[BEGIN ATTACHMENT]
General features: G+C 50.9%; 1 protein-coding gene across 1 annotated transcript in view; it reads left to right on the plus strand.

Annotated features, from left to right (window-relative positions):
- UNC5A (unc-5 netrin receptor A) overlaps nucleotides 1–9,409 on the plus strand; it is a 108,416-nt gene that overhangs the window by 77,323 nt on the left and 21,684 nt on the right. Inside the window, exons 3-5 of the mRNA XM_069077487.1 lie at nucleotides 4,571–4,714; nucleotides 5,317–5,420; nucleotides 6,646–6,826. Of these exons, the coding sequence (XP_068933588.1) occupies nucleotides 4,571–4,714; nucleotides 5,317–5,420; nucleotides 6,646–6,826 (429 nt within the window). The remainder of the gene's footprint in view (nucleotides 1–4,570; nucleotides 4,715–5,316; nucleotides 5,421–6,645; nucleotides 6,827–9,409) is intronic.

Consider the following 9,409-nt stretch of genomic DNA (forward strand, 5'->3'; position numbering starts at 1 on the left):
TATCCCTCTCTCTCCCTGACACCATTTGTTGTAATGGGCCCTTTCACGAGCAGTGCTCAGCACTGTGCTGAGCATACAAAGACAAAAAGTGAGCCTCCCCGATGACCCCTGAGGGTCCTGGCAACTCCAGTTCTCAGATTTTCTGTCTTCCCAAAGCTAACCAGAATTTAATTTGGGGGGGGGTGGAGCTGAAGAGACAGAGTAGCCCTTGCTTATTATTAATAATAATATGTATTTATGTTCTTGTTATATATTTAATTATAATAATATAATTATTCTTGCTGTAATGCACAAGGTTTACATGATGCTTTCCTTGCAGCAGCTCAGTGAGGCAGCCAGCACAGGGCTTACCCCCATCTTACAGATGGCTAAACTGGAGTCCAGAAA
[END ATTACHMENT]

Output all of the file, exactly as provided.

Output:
General features: G+C 50.9%; 1 protein-coding gene across 1 annotated transcript in view; it reads left to right on the plus strand.

Annotated features, from left to right (window-relative positions):
- UNC5A (unc-5 netrin receptor A) overlaps nucleotides 1–9,409 on the plus strand; it is a 108,416-nt gene that overhangs the window by 77,323 nt on the left and 21,684 nt on the right. Inside the window, exons 3-5 of the mRNA XM_069077487.1 lie at nucleotides 4,571–4,714; nucleotides 5,317–5,420; nucleotides 6,646–6,826. Of these exons, the coding sequence (XP_068933588.1) occupies nucleotides 4,571–4,714; nucleotides 5,317–5,420; nucleotides 6,646–6,826 (429 nt within the window). The remainder of the gene's footprint in view (nucleotides 1–4,570; nucleotides 4,715–5,316; nucleotides 5,421–6,645; nucleotides 6,827–9,409) is intronic.

Consider the following 9,409-nt stretch of genomic DNA (forward strand, 5'->3'; position numbering starts at 1 on the left):
TATCCCTCTCTCTCCCTGACACCATTTGTTGTAATGGGCCCTTTCACGAGCAGTGCTCAGCACTGTGCTGAGCATACAAAGACAAAAAGTGAGCCTCCCCGATGACCCCTGAGGGTCCTGGCAACTCCAGTTCTCAGATTTTCTGTCTTCCCAAAGCTAACCAGAATTTAATTTGGGGGGGGGTGGAGCTGAAGAGACAGAGTAGCCCTTGCTTATTATTAATAATAATATGTATTTATGTTCTTGTTATATATTTAATTATAATAATATAATTATTCTTGCTGTAATGCACAAGGTTTACATGATGCTTTCCTTGCAGCAGCTCAGTGAGGCAGCCAGCACAGGGCTTACCCCCATCTTACAGATGGCTAAACTGGAGTCCAGAAA